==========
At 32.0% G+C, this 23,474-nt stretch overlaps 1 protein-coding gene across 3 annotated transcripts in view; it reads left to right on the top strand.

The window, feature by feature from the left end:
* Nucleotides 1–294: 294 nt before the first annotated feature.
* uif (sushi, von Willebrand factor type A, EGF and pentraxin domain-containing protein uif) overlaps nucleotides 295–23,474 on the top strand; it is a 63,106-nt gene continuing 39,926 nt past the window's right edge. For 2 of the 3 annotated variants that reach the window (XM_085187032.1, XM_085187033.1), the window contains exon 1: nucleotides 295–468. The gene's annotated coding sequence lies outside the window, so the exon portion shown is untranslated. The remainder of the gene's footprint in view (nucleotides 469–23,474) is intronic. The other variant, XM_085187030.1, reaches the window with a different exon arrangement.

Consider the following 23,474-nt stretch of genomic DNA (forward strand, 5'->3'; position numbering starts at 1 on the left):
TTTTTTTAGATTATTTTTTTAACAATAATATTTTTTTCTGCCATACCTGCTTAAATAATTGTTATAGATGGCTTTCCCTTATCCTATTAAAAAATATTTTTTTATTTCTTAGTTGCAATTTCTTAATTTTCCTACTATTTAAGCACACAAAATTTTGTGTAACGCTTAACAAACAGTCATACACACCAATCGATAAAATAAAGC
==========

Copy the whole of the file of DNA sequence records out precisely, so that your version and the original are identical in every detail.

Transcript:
At 32.0% G+C, this 23,474-nt stretch overlaps 1 protein-coding gene across 3 annotated transcripts in view; it reads left to right on the top strand.

The window, feature by feature from the left end:
* Nucleotides 1–294: 294 nt before the first annotated feature.
* uif (sushi, von Willebrand factor type A, EGF and pentraxin domain-containing protein uif) overlaps nucleotides 295–23,474 on the top strand; it is a 63,106-nt gene continuing 39,926 nt past the window's right edge. For 2 of the 3 annotated variants that reach the window (XM_085187032.1, XM_085187033.1), the window contains exon 1: nucleotides 295–468. The gene's annotated coding sequence lies outside the window, so the exon portion shown is untranslated. The remainder of the gene's footprint in view (nucleotides 469–23,474) is intronic. The other variant, XM_085187030.1, reaches the window with a different exon arrangement.

Consider the following 23,474-nt stretch of genomic DNA (forward strand, 5'->3'; position numbering starts at 1 on the left):
TTTTTTTAGATTATTTTTTTAACAATAATATTTTTTTCTGCCATACCTGCTTAAATAATTGTTATAGATGGCTTTCCCTTATCCTATTAAAAAATATTTTTTTATTTCTTAGTTGCAATTTCTTAATTTTCCTACTATTTAAGCACACAAAATTTTGTGTAACGCTTAACAAACAGTCATACACACCAATCGATAAAATAAAGC